The Global Sulfur Strategy

The Global Strategy to Introduce Low Sulfur Fuels and Cleaner Diesel Vehicles – the first global plan to reduce small particulate and black carbon emissions from cars, buses and trucks by over 90% by 2030.

The result of worldwide implementation of the strategy would be a reduction in annual PM2.5 and black carbon emissions from on-road vehicles by over 85%, resulting in 100,000/yr fewer premature deaths in 2030, and 470,000/year fewer in 2050. In addition, implementing the Global Strategy would reduce cumulative black carbon emissions by 7.1 million tons by 2050.

As of 2020, the CCAC Heavy-Duty Vehicles Initiative has supported a total of 61 countries and is engaging with 28 major cities worldwide.


At the CCAC December 2016 High Level Assembly, 36 countries recognized and fully endorsed the Global Sulfur Strategy’s approach and targets.  The Marrakech Communique countries pledged to reduce black carbon emissions through cleaner diesel fuels and vehicles “by: adopting, maintaining, and enforcing world-class diesel fuel quality and tailpipe emissions standards for on road light and heavy-duty vehicles in our markets.”

Formulated by the co-leads of the Heavy-Duty Vehicles Initiative (the Government of the United States of America, the Government of Canada, the Government of Switzerland, the United Nations Environment Programme and the International Council on Clean Transportation), the strategy provides specific recommendations for action country-by-country based on market analysis, a refinery analysis, a health benefits analysis and several case studies.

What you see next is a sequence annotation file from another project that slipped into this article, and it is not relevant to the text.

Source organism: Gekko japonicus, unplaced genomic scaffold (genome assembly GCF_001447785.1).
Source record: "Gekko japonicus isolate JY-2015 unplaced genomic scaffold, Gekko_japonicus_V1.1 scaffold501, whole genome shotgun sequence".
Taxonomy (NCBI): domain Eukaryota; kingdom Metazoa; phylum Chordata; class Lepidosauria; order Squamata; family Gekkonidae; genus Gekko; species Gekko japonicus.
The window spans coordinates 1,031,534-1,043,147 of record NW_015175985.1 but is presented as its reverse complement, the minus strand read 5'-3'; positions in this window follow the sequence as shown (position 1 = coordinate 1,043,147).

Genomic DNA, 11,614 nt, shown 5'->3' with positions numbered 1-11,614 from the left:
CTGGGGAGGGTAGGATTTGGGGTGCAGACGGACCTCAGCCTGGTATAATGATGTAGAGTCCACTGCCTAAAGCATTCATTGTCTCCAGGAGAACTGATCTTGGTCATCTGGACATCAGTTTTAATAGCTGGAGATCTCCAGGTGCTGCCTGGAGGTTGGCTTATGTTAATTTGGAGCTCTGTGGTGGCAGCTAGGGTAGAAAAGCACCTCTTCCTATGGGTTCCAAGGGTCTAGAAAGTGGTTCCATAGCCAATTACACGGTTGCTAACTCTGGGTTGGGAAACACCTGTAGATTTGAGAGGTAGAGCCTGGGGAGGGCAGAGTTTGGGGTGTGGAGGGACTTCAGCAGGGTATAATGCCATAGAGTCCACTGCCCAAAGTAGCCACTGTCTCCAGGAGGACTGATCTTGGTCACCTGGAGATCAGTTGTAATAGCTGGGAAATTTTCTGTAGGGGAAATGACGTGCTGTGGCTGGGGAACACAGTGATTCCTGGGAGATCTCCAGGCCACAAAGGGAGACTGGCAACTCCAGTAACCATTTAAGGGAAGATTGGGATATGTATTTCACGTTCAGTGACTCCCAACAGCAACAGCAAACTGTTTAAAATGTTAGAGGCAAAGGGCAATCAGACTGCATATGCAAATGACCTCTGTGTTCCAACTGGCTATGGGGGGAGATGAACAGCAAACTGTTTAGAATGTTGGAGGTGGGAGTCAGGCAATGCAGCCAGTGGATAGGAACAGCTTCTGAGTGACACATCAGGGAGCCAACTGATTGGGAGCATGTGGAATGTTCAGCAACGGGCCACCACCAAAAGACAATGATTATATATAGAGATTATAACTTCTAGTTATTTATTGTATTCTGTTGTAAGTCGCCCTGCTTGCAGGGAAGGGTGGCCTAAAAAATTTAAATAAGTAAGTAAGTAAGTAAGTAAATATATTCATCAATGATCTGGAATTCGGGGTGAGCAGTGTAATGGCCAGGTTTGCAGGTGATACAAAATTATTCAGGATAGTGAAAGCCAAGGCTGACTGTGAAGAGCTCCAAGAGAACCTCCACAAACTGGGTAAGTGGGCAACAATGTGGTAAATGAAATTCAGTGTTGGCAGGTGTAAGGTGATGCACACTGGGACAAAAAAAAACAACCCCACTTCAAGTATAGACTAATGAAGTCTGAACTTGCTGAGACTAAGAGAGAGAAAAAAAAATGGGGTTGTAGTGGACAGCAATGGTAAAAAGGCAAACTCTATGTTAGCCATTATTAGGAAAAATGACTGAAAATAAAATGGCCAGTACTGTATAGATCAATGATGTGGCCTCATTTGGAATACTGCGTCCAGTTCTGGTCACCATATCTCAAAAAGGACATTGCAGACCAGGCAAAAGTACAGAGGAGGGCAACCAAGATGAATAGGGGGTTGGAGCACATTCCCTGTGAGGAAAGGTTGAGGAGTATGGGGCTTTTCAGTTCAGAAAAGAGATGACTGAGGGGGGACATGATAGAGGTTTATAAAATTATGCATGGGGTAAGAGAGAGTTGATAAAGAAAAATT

The global countdown on desulfurization means: low sulfur diesel (50 ppm) phased in for most countries by 2020 and for all remaining countries by 2025, followed by ultra low-sulfur fuel (10 ppm) would represent the majority of global on-road fuel supply by 2030.

Matching vehicle standards to these cleaner fuels can prevent an estimated 500,000 premature deaths per year by 2050.

The total costs of desulfurization and vehicle emission controls are estimated at around $1.1 trillion to 2050; the benefits in terms of avoided mortalities to 2050 is estimated at $18 trillion; benefits outweigh costs by over 16:1.

However, these global benefits will only materialize if we accelerate action in all developing markets.

Pollutants (SLCPs)